Materials and Methods

Animals and Surgery:

Male Wistar rats (Harlan, The Netherlands), weighing 350 g (+/−50 g) were used as liver donors. The animals were housed under standardized conditions with a 12/12 h dark/light circle and ad libitum access to water and a standard pellet chow (Hope Farms, Woerden, The Netherlands), until directly prior to the experiment. All animals were handled in accordance to Dutch regulations and principles of animal care, under approval of the Animal Ethical Committee of the University of Amsterdam.

Rats were anesthetized with O2/air/Isoflurane (1 L/min:1 L/min:3%) and an intraperitoneal injection of 0.1 ml/100 g bodyweight FFM (Hypnorm/Dormicum/aquadest: 1:1:2). During surgery, anesthesia was maintained with inhalation of O2/air/Isoflurane through a mask.

After median laparotomy followed by bilateral subcostal incisions, the liver was mobilized and the bile duct canulated with a 0.9 mm catheter (B-Braun, Melsungen, Germany). Before canulation of the portal vein, the animal was heparinized via the caval vein with 0.1 ml Heparin (5000 IU/ml, Leo Pharma, Malmö, Denmark). The liver was washed out with 50 ml of Ringer Lactate (37° C., 10 cm H2O, Baxter, Utrecht, the Netherlands) via the portal vein canula (0.8 fr, enteral feeding tube, Vygon, Valkenswaard, the Netherlands). During washout the animal was bled via incision of the abdominal caval vein. The suprahepatic caval vein was canulated with a 0.6 fr canula (Vygon), the infrahepatic caval vein ligated and after trimming of surrounding tissue the liver was excised and weighed.

Machine Perfusion System:

A dual machine perfusion system was developed by the Medical Technical Development Department of the Academic Medical Center (AMC, Amsterdam, the Netherlands) enabling both MP and reperfusion (RP) phase in a single set-up (FIG. 1). Prior to connection of the excised liver, the circuit was rinsed with 200 ml of sterile aquadest and subsequently with 50 ml of preservation solution. The pressure controlled perfusion system consists of a reservoir containing 400 ml of sterile MP solution. After connecting the liver to the system, the first 100 ml of perfusion solution was collected. The remaining 250 ml of solution was recirculated by a rollerpump (Ismatec, Glattbrugg, Switzerland). The perfusion solution was oxygenated with carbogen (95% O2/5% CO2, 1 L/min, Hoekloos Medical, The Netherlands) by a glass oxygenator, resulting in a prehepatic oxygen tension of approximately 700 mmHg. Air emboli were removed from the system by a bubble trap, after which the solution was cooled using a heat exchanger (HMT-200, Heto, Breda, the Netherlands). The perfusion solution passed through an in-line flow meter (HT-207, Transonic Systems Inc, Maastricht, the Netherlands), entered the liver through the portal vein canula and runned freely via the suprahepatic caval vein canula into the reservoir.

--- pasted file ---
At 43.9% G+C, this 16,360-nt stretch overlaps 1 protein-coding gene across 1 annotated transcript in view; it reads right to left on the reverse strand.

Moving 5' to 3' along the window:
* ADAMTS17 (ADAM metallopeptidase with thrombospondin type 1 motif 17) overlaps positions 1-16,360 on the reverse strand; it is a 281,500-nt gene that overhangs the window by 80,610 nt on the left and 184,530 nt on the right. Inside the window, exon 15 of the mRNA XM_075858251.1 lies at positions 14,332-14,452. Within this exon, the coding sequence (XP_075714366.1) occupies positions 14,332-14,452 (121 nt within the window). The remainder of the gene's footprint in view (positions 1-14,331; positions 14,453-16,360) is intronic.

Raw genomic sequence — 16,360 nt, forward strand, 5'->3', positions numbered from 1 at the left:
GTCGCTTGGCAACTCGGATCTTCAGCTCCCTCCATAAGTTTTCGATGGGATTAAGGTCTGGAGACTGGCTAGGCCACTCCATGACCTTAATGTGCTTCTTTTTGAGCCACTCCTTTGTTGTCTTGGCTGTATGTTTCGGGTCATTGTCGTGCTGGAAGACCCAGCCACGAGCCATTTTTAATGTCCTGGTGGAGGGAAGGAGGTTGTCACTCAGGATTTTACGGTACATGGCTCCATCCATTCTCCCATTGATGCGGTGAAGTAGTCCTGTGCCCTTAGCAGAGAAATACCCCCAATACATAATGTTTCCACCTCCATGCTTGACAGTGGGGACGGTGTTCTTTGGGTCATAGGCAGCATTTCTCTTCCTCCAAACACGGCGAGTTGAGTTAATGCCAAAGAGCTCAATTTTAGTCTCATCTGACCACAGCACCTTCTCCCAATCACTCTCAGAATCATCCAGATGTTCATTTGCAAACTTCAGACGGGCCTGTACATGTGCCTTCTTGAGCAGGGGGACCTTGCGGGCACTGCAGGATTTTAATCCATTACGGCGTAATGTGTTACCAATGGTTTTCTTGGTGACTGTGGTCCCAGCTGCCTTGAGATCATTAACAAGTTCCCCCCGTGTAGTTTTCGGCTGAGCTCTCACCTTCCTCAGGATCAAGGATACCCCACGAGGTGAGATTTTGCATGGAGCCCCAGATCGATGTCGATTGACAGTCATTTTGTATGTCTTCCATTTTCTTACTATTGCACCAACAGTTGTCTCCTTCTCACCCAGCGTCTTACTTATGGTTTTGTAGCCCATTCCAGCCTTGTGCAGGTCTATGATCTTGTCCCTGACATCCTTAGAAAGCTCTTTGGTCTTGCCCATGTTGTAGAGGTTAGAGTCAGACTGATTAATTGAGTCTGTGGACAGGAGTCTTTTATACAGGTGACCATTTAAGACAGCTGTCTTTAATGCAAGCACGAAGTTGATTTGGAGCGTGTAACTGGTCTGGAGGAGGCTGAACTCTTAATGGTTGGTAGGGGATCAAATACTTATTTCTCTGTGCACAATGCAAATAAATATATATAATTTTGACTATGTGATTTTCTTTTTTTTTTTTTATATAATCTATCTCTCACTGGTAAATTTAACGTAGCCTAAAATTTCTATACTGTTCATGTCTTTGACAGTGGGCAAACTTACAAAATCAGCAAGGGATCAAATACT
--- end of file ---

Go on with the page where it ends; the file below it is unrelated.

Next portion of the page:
Reperfusion was performed along the same circuit as described above, with a second reservoir now containing 400 ml of Krebs-Henseleit Buffer (KHB) solution at 37° C. Before re-connecting the liver, the system was rinsed with 200 ml sterile aquadest and 50 ml KHB. After re-connection of the liver, the first 100 ml was drained to prevent it from re-entering the circuit. The remaining 250 ml of perfusate was oxygenated with carbogen. Samples were obtained from the tubing directly pre- or posthepatically. Temperature was recorded by a probe (Laméris, The Netherlands) placed under the liver. After each procedure, the circuit was rinsed and steam-sterilized (134° C. for 16 minutes).

Experimental Groups and Preservation Conditions:

This study comprised of 3 experimental groups: 1) CS-UW (N=5); 2) MP-UW-G (N=5) and 3) MP-POLYSOL (N=5). The isolated livers were preserved by either CS or MP for 24 hours and thereafter reperfused.

After wash-out with RL (4° C.), the liver was flushed in situ with the preservation solution. CS livers were flushed with 50 ml UW (4° C.), placed in a sterile cup containing 100 ml of UW and stored on melting ice in a cold chamber (4° C.) for 24 hours. MP livers were connected to the perfusion system via the portal vein directly after wash-out and harvesting, flushed with 100 ml of either UW-G or POLYSOL and continuously perfused with this solution at 4° C. for 24 hours. After the preservation period, all livers were reperfused for 60 minutes at 37° C. with oxygenated KHB.